UBC Theses and Dissertations
Recognition of syntactic structure based on prosodic or segmental cues Wiley, Michelle Dawn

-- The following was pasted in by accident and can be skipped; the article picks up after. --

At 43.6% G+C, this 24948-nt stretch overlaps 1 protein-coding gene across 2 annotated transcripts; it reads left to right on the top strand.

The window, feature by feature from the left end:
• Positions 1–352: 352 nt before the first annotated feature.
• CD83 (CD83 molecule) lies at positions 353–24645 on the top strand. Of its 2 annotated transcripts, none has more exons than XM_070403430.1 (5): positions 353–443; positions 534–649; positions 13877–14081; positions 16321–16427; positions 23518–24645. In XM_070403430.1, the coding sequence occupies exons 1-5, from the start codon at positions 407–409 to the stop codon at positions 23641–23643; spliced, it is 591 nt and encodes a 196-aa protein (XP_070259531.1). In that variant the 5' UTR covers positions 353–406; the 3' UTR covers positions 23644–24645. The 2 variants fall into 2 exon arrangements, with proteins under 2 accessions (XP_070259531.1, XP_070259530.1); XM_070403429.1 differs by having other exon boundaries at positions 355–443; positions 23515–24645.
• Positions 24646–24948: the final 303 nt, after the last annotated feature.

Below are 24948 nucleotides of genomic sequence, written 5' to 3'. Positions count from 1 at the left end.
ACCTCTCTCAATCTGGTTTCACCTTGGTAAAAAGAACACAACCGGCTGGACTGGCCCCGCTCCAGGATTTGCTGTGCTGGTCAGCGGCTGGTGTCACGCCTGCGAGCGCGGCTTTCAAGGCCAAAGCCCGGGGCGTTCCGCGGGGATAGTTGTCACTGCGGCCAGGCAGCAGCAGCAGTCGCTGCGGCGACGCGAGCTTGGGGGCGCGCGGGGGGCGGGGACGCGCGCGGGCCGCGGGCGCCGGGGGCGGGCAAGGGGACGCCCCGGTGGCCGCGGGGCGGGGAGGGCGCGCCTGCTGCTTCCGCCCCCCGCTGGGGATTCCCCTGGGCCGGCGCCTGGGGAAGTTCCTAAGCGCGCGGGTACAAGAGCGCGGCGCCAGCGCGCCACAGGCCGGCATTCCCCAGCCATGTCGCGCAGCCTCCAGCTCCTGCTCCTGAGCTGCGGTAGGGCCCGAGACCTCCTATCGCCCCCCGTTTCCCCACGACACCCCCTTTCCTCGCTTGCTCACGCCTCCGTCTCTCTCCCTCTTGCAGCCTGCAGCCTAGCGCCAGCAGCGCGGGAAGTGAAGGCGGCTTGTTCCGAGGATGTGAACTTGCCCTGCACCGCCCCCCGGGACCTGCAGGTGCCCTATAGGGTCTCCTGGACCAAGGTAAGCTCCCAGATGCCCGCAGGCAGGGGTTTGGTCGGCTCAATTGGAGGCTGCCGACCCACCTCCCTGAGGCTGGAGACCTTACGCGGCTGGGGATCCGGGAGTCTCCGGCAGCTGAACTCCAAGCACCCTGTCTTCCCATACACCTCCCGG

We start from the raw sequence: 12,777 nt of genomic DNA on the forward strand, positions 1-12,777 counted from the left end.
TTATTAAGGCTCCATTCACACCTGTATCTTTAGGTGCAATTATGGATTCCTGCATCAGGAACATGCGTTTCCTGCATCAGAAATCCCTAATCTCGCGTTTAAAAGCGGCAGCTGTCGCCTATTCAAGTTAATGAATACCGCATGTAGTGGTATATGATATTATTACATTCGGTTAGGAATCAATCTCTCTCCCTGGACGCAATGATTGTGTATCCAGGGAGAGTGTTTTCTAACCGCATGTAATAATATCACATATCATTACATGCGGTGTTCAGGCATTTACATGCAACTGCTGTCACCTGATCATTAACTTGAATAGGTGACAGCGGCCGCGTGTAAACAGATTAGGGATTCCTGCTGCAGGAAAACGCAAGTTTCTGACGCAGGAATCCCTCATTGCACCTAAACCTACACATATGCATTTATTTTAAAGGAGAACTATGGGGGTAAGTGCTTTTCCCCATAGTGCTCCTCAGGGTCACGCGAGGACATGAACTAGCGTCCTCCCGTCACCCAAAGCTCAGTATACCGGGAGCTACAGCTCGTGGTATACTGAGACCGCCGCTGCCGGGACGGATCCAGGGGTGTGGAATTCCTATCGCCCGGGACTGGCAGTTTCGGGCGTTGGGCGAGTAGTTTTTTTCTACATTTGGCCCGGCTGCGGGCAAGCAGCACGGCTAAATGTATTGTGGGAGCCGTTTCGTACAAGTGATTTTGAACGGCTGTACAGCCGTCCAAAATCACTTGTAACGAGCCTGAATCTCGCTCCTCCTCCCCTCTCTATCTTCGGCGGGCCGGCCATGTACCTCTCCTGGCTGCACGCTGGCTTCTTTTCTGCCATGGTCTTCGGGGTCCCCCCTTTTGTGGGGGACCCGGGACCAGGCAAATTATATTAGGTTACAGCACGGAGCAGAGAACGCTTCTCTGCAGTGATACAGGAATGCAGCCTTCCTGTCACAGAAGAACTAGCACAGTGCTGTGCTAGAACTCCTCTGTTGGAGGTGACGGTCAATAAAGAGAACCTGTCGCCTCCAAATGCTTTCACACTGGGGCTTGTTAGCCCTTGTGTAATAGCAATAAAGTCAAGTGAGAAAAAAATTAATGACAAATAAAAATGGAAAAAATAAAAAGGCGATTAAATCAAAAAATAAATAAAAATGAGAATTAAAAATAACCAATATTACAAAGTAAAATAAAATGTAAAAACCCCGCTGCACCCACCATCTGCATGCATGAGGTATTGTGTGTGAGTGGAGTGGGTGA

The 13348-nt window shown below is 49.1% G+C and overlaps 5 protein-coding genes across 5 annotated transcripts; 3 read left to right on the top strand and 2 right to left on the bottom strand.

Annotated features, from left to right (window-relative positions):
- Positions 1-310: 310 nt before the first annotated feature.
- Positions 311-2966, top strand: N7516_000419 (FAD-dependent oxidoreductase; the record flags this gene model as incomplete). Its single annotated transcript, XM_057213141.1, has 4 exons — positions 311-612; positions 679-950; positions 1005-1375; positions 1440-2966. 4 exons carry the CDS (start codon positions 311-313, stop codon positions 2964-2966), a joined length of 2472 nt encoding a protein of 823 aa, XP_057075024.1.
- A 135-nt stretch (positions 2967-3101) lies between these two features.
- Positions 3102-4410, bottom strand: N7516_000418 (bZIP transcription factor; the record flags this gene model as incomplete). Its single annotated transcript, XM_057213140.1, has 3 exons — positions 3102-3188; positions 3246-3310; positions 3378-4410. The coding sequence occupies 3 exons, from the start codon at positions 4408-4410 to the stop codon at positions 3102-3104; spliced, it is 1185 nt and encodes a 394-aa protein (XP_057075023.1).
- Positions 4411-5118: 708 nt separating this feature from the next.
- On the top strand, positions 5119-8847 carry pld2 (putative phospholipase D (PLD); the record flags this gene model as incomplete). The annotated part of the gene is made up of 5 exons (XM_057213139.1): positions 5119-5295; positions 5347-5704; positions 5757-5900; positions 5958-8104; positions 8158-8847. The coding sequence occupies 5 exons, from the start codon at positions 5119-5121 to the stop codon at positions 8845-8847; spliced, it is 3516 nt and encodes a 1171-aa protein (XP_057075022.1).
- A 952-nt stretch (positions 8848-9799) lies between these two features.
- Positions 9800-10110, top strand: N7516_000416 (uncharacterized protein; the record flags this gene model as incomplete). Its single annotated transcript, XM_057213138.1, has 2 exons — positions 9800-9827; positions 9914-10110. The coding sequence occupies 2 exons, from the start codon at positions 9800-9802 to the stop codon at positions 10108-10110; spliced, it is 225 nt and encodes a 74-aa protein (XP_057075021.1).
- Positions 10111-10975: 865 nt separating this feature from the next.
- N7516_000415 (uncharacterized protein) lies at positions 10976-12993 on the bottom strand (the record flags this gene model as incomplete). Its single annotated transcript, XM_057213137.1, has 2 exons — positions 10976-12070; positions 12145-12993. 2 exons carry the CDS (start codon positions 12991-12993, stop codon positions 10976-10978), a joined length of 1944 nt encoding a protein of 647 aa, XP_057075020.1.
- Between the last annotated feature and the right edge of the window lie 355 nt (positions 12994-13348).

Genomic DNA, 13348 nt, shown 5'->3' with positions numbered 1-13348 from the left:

The purpose of this study was to determine if a listener is able to recognize sentential syntactic type on the basis of prosodic or segmental cues when the availability of the other type of cue is severely reduced. Through a process known as "spectral inversion" (Blesser, 1972), prosodic cues (temporal and waveform amplitude cues) were maintained, while segmental cues were reduced. Two experiments were conducted, Experiments 1 and 2, in which participants listened to digitized recordings. In Experiment 1, it was demonstrated that when speech was spectrally inverted, listeners were able to use syllabicity to some extent to identify words or word combinations from a closed-set, but that overall, word recognition ability was severely reduced. In the main experiment, Experiment 2, fifteen participants (21 to 29 years) listened to three lists of sentences, each containing five exemplars of nine different syntactic types of sentences that ranged in complexity. Each list was presented in a separate condition. Condition 1 consisted of non-altered sentences, condition 2 of spectrally-inverted sentences, and condition 3 of concatenated sentences with reduced prosodic cues. Participants indicated the type heard using a closed-set, forced-choice, nine-alternative response paradigm. Participants had near-perfect accuracy in recognizing the syntactic type in conditions 1 and 3, but were less accurate in condition 2. Examination of response errors, however, indicated that poor performance in condition 2 was primarily attributable to decreased ability to recognize only two of the syntactic types, and did not necessarily reflect overall poorer performance. Additionally, it was shown by the error patterns in condition 2, that the number of syllables in the sentence served as an important cue. It was concluded that recognition of syntactic type is possible with prosodic cues (temporal and waveform amplitude cues) even when segmental cues are severely reduced.
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